American Constitutional Law: Structure and Reconstruction

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Constitutional Law Outline
Based upon class notes - Loyola University (New Orleans) School of Law

Fall 2002 (Evening) - Professor Viator

Text - American Constitutional Law: Structure and Reconstruction,

Charles Shanor, West Group, 2001

Compiled by Joseph Pastorek, M.D.
N.B.: According to Viator:

Constitutional Law is not a common part of routine law practice. However, lawyers

are the "oracles" of legal knowledge for their friends, communities, etc., and so we

must learn ConLaw to be able to guide and teach the public during crises which

arise (e.g. Clinton's impeachment, Watergate, etc.). Basically, we must be able to

determine (and explain to the public) whether the government is following the rules

set down by the Constitution. There is no "rule of law" in constitutional-less

countries. [Viator claims, mirabili dictu, that this is more serious than everything,

even more important than Louisiana torts!!!]

I. Background:

A. Supreme Court supremacy over the other branches:

1. How did the Supreme Court get so supreme?

a. powers of the courts are delineated in U.S. Const., Art. III (i.e. Congress is

Art. I, most important, followed by the Executive, Art. II), so the judiciary

is in third place - how did it get so powerful?

(1) U.S. Const. Art III, ¤8:18, e.g., delineates that Congress makes "all Laws,"

so how does S. Ct. jurisprudence (which is "law" in this country) become

so preeminent?

2. Cooper v. Aaron, 358 U.S. 1 (1958) - desegregation case in Arkansas

a. governor and legislature of Ark. opposed federal court ordered desegregation

b. S. Ct. ruled that state legislatures and governors cannot defy the orders of the

federal courts, and that the state cannot ignore U.S. Const. rights and protections

c. S. Ct. ruled that segregated schools violated U.S Const. Amend. XIV

d. S. Ct. cited Marbury as authority that the Constitution was the "supreme Law of

the Land" and "the fundamental and paramount law of the nation" - the federal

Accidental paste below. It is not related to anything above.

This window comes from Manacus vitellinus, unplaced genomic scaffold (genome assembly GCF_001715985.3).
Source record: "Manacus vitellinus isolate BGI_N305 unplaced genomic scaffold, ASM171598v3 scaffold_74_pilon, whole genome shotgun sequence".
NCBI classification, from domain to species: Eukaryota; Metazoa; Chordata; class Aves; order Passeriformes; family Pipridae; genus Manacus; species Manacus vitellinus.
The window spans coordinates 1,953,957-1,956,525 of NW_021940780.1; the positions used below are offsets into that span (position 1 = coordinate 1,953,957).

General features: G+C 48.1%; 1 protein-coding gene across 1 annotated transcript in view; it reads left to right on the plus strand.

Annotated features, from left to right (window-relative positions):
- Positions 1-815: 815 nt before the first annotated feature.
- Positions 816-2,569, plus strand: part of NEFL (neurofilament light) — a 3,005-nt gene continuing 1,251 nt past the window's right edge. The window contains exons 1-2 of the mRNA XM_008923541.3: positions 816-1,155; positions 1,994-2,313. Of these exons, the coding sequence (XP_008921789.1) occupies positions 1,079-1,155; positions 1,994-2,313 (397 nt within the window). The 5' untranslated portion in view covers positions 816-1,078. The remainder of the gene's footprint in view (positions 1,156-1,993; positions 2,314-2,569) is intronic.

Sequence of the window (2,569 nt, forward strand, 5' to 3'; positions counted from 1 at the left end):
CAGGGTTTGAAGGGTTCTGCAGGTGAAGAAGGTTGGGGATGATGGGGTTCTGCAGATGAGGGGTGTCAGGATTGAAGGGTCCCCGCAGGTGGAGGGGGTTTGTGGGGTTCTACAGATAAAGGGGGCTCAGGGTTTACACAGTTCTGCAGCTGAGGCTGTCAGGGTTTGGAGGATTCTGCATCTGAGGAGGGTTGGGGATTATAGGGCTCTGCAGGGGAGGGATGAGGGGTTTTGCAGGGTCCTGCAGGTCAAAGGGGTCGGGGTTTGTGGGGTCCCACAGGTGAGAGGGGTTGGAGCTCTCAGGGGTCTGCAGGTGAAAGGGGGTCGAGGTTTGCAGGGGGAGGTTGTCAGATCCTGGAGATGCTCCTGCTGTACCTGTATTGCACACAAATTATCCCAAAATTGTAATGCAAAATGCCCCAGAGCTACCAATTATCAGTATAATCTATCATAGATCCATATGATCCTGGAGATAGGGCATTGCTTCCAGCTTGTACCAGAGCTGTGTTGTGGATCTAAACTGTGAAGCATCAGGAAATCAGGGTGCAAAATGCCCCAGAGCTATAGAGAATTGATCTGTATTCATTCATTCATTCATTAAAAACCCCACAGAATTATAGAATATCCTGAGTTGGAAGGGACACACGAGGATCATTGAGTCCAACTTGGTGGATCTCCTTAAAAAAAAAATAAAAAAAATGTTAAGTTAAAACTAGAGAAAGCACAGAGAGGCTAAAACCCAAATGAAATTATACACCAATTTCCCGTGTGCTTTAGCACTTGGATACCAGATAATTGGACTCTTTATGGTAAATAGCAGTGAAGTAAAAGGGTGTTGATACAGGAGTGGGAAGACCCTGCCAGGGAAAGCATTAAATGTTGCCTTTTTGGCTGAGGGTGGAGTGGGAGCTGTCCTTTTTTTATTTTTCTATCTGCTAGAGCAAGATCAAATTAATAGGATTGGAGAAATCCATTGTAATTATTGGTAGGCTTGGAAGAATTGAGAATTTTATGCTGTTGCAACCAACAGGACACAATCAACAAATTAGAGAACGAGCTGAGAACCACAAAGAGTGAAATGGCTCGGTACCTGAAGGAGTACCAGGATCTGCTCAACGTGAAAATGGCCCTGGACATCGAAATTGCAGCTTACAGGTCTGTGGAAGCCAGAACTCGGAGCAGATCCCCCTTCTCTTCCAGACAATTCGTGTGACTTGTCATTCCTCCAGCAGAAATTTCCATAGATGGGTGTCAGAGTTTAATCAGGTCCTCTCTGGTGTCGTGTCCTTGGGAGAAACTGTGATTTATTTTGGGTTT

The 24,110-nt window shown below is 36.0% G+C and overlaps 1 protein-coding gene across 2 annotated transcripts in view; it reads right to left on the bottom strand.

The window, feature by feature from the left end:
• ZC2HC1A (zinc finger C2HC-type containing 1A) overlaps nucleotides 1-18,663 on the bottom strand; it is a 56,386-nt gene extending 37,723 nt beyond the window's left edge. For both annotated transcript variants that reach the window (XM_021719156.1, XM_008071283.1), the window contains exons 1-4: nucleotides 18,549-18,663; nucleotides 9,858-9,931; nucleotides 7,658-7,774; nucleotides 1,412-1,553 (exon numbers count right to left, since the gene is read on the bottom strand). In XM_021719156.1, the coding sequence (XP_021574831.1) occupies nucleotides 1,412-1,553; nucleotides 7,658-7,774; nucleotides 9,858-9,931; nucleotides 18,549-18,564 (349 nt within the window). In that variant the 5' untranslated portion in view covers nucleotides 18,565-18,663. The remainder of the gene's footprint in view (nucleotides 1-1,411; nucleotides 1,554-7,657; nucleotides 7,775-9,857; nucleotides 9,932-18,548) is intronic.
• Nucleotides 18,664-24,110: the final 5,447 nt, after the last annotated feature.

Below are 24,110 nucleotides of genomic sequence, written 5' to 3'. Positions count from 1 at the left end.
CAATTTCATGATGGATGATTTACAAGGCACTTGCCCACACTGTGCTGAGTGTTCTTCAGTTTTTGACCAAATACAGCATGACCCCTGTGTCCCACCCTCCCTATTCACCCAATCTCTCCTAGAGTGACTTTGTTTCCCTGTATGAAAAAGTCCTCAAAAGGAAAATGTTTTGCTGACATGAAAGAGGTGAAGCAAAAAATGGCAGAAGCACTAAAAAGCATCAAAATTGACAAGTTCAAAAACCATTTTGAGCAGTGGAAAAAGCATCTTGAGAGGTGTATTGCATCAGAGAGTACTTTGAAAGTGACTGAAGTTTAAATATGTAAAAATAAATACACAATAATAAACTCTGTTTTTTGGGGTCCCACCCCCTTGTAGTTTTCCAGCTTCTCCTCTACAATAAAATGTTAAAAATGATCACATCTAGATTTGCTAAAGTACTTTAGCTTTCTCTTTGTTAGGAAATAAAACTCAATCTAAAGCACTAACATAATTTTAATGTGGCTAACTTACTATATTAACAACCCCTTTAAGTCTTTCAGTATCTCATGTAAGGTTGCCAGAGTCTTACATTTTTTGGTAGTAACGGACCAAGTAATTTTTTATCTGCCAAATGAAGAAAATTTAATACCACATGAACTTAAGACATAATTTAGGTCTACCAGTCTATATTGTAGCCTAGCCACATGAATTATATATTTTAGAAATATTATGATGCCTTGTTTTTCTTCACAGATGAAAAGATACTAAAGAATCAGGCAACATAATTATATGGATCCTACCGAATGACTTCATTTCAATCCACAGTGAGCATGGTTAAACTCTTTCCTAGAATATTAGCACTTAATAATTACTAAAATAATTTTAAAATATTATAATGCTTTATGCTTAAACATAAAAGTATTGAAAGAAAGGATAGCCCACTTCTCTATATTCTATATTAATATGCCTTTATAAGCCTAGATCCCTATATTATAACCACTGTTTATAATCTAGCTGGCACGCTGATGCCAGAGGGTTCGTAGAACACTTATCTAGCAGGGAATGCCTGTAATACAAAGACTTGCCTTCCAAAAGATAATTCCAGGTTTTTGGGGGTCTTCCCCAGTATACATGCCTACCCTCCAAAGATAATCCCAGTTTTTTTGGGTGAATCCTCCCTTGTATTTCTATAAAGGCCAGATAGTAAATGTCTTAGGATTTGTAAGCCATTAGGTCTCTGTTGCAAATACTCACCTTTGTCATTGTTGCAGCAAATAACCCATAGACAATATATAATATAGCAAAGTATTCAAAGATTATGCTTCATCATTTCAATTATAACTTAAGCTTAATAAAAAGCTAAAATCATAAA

judiciary is supreme in the exposition of the law of the Constitution

e. since 1958, the federal courts rule American everyday life, e.g.

(1) regulate the number of urinals in prisons

(2) determine which children go to which schools

(3) determine that you have to have ramps into buildings for cripples

3. judicial review:

a. appellate review - review lower courts' findings of law

b. national review - superintending state courts' actions under the Supremacy Claus

c. interdepartmental review - review actions of other 2 branches of government

(1) the (unelected) judiciary can tell the (elected) executive and congress what

to do - almost a monarchy or oligarchy (like we ran away from in England)

(2) counter-majoritarian difficulty - Marbury sets up the S. Ct. as king of all

and melds the Constitution ("by the People") together with the S. Ct.

(not "by" the People - selected by one guy) into authority

(3) Constitution should always overrule judicial interpretation, but who interprets

what the Constitution means? the judiciary

B. Invalidation of FEDERAL laws: Text, p. 11

1. Marbury v. Madison, 5 U.S. 137 (1803) Text, p. 12

Ps were appointed justices of the peace in the D.C. by (past) President Adams,

and duly confirmed by the Senate. However, (new) SecState Madison refused to send

Ps' commissions to them. They sued in the form of a writ of mandamus, and the issues

ultimately argued before the S. Ct. were:

¥ Whether the S. Ct. can award the writ of mandamus in any case.

¥ Whether it will lie to a SecState, in any case whatever.

¥ Whether in the present case S. Ct. may award a mandamus to SecState Madison.

Before the S. Ct.: The S. Ct. (C. J. Marshall) put the issues in this form: (1) Does P

have a right to the commission he demands? (2) If he has a right, and the right is